Staten Island Youth Justice Center


The Center for Court Innovation’s Staten Island Youth Justice Center, a unique organization dedicated to testing new approaches to criminal and juvenile justice problems, addresses youth crime by working intensively with young people who have engaged in delinquent and low level criminal behavior, providing them with the tools they need to avoid further offending. Youth Justice Centers form an important component of the Center’s juvenile and criminal justice strategy by providing justice system stakeholders with important and effective options to address the difficult challenges posed by low-level offending and at-risk behaviors. 

The Staten Island Youth Justice Center offers the borough’s underserved young people – particularly those with justice involvement – comprehensive programming designed to provide them with leadership development, expanded opportunities, new skills, access to supportive services, and positive engagement with the broader Staten Island community.  Youth Justice Center initiatives include a teen-led youth court, behavioral discussion groups, integrated recreational and educational after-school activities, individual and group mentoring, mental health case management services, service learning projects, and a job readiness program specifically designed for youth impacted by community violence.




How It Works


Service Learning Projects: The Youth Justice Center staff collaborate with multiple partners in the community to develop appropriate service learning projects for young people which emphasize community building and restorative principles.  Youth have volunteered at beautification projects on nearby police precinct grounds, helped restore a local museum after damage from Hurricane Sandy, served food and prepared groceries at food pantries, compiled care packages for active military service members, and more.


Behavioral Discussion Groups: Weekly open enrollment discussion groups offer young people opportunities to discuss themes such as decision making, individual goal setting, conflict resolution, substance use, and more.  Youth can be mandated to groups by referral sources or are required to attend as a part of their participation in other on-site programming.


Mental Health/Clinical Services: The Youth Justice Center’s clinical team provides on-site case management services to all court-mandated youth and any youth interested in receiving additional services on a voluntary basis. Case managers also make referrals to outside providers for drug treatment, mental health services, and other appropriate resources. Occasionally, the Youth Justice Center hosts an outside provider on-site for clinical groups, individual assessments, and/or individual counseling sessions when youth and families are unable to travel off-site.


Positive Youth Development after-school programming: The Youth Justice Center offers a menu of positive youth development after-school programming for young people who are directly referred to specific initiatives and to walk-in youth ages 12 to 24 years old.  Spanning educational themes such as a journaling group and a debate club, to recreational themes such as yoga and a community arts group, the programming is designed to entice youth participation while promoting positive youth development principles.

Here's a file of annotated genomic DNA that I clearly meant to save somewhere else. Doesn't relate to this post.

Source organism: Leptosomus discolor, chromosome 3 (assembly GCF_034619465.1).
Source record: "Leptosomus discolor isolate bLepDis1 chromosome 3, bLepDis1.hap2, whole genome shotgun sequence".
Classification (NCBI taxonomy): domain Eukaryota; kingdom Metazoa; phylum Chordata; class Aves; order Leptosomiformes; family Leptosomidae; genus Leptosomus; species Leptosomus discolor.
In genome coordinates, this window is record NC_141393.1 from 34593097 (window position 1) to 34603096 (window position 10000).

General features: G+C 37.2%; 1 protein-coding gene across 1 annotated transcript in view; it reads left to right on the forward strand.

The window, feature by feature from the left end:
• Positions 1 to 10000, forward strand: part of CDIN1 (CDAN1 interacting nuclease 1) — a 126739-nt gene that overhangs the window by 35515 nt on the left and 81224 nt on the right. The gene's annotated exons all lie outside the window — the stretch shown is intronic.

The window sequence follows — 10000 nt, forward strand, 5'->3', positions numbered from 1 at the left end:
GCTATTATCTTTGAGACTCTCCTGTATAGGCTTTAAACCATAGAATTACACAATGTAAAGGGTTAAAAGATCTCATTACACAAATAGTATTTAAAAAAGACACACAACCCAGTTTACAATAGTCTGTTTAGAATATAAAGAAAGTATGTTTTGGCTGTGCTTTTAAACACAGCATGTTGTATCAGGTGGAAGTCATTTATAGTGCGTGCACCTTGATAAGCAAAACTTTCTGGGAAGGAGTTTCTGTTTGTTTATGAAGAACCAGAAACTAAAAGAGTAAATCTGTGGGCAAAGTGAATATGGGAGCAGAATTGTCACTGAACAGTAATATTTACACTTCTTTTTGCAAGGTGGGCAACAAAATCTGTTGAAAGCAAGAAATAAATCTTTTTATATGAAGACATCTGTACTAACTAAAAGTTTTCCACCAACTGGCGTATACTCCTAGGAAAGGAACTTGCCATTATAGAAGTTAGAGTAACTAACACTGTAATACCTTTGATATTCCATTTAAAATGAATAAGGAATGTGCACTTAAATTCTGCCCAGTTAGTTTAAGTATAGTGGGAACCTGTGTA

Specialized Interventions: In addition to the above, the Youth Justice Center offers referring partners several tailored interventions. The Youth Justice Center offers monitoring of curfews and other court mandates for Family Court partners. For Probation, it offers youth intensive mentoring services and access to internships. Through the teen-led youth court, the Youth Justice Center offers a variety of partners – Probation, the Law Department, Family and Criminal Courts – a diversion option to address low-level offending outside of formal case processing.




The project is funded by the City of New York, the New York State Division of Criminal Justice Services, the U.S. Department of Justice, and City Council Member Debi RoseA variety of government and private funders also provide ongoing support. 

Featured Research


Staten Island Youth Justice Center Annual Report 2014

Staten Island Youth Justice Center Annual Report 2014

Highlights of the Staten Island Youth Justice Center's accomplishments in 2014.


Family Voices in Juvenile Justice

Family Voices in Juvenile Justice

The juvenile justice system can be stressful and confusing for young people and their families. This 13-minute video supports families by answering some common questions: Who are the key people I may meet? Am I expected to appear in court with my child? What's going to happen to my child? What can I do as a family member to help?

Read More


The Adolescent Diversion Program

The Adolescent Diversion Program

By Michael Rempel, Suvi Hynynen Lambson, Carolyn R. Cadoret and Allyson Walker Franklin

This report examines the first six months of the pilot Adolescent Diversion Program for court involved 16 and 17 year-olds at nine sites in New York State.

Read a summary of the study

Listen to an interview with the researchers

Read More

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